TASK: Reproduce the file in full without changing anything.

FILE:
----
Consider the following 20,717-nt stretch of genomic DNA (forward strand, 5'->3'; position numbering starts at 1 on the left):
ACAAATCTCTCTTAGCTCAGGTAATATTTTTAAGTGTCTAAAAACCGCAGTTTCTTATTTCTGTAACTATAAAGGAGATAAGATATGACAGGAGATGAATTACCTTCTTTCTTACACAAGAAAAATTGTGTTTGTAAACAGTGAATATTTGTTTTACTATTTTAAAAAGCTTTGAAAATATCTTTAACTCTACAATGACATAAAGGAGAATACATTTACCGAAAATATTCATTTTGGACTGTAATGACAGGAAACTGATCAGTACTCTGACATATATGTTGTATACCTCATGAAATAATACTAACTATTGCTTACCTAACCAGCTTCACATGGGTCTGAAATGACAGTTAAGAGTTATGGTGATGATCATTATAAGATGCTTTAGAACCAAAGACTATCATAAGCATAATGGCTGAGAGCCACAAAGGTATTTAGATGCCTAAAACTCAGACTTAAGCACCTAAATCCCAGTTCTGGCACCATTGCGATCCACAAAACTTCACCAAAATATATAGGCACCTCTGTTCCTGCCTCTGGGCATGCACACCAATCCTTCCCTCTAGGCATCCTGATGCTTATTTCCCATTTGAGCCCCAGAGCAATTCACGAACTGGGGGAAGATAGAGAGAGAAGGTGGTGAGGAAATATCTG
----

Consider the following 20,717-nt stretch of genomic DNA (forward strand, 5'->3'; position numbering starts at 1 on the left):
ACAAATCTCTCTTAGCTCAGGTAATATTTTTAAGTGTCTAAAAACCGCAGTTTCTTATTTCTGTAACTATAAAGGAGATAAGATATGACAGGAGATGAATTACCTTCTTTCTTACACAAGAAAAATTGTGTTTGTAAACAGTGAATATTTGTTTTACTATTTTAAAAAGCTTTGAAAATATCTTTAACTCTACAATGACATAAAGGAGAATACATTTACCGAAAATATTCATTTTGGACTGTAATGACAGGAAACTGATCAGTACTCTGACATATATGTTGTATACCTCATGAAATAATACTAACTATTGCTTACCTAACCAGCTTCACATGGGTCTGAAATGACAGTTAAGAGTTATGGTGATGATCATTATAAGATGCTTTAGAACCAAAGACTATCATAAGCATAATGGCTGAGAGCCACAAAGGTATTTAGATGCCTAAAACTCAGACTTAAGCACCTAAATCCCAGTTCTGGCACCATTGCGATCCACAAAACTTCACCAAAATATATAGGCACCTCTGTTCCTGCCTCTGGGCATGCACACCAATCCTTCCCTCTAGGCATCCTGATGCTTATTTCCCATTTGAGCCCCAGAGCAATTCACGAACTGGGGGAAGATAGAGAGAGAAGGTGGTGAGGAAATATCTG